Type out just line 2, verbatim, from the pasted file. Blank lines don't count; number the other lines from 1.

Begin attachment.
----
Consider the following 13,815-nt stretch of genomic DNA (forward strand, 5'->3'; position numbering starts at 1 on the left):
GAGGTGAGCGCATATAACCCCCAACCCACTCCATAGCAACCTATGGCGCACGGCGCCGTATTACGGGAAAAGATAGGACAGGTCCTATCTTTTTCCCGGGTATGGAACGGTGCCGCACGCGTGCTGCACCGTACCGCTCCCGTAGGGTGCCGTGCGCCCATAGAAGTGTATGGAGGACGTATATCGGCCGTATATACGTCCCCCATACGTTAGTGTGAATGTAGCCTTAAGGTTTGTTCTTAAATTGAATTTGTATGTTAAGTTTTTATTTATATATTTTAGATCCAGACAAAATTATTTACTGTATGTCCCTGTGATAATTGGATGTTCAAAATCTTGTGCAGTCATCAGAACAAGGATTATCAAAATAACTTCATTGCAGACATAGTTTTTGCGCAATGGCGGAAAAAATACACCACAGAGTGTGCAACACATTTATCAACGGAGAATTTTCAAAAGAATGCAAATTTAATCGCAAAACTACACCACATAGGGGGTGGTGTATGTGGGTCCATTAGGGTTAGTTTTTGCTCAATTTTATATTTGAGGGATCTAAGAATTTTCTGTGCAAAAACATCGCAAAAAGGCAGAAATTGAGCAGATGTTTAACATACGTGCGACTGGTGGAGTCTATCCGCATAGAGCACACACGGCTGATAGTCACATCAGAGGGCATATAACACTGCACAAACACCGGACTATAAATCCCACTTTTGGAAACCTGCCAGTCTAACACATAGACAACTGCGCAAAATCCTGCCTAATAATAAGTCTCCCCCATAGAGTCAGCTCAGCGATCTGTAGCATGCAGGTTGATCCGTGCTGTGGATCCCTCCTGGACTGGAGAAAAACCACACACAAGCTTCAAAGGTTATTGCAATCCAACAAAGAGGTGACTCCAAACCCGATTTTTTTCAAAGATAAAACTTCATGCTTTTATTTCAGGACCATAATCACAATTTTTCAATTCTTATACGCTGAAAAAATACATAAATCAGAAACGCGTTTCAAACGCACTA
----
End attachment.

GAGGTGAGCGCATATAACCCCCAACCCACTCCATAGCAACCTATGGCGCACGGCGCCGTATTACGGGAAAAGATAGGACAGGTCCTATCTTTTTCCCGGGTATGGAACGGTGCCGCACGCGTGCTGCACCGTACCGCTCCCGTAGGGTGCCGTGCGCCCATAGAAGTGTATGGAGGACGTATATCGGCCGTATATACGTCCCCCATACGTTAGTGTGAATGTAGCCTTAAGGTTTGTTCTTAAATTGAATTTGTATGTTAAGTTTTTATTTATATATTTTAGATCCAGACAAAATTATTTACTGTATGTCCCTGTGATAATTGGATGTTCAAAATCTTGTGCAGTCATCAGAACAAGGATTATCAAAATAACTTCATTGCAGACATAGTTTTTGCGCAATGGCGGAAAAAATACACCACAGAGTGTGCAACACATTTATCAACGGAGAATTTTCAAAAGAATGCAAATTTAATCGCAAAACTACACCACATAGGGGGTGGTGTATGTGGGTCCATTAGGGTTAGTTTTTGCTCAATTTTATATTTGAGGGATCTAAGAATTTTCTGTGCAAAAACATCGCAAAAAGGCAGAAATTGAGCAGATGTTTAACATACGTGCGACTGGTGGAGTCTATCCGCATAGAGCACACACGGCTGATAGTCACATCAGAGGGCATATAACACTGCACAAACACCGGACTATAAATCCCACTTTTGGAAACCTGCCAGTCTAACACATAGACAACTGCGCAAAATCCTGCCTAATAATAAGTCTCCCCCATAGAGTCAGCTCAGCGATCTGTAGCATGCAGGTTGATCCGTGCTGTGGATCCCTCCTGGACTGGAGAAAAACCACACACAAGCTTCAAAGGTTATTGCAATCCAACAAAGAGGTGACTCCAAACCCGATTTTTTTCAAAGATAAAACTTCATGCTTTTATTTCAGGACCATAATCACAATTTTTCAATTCTTATACGCTGAAAAAATACATAAATCAGAAACGCGTTTCAAACGCACTA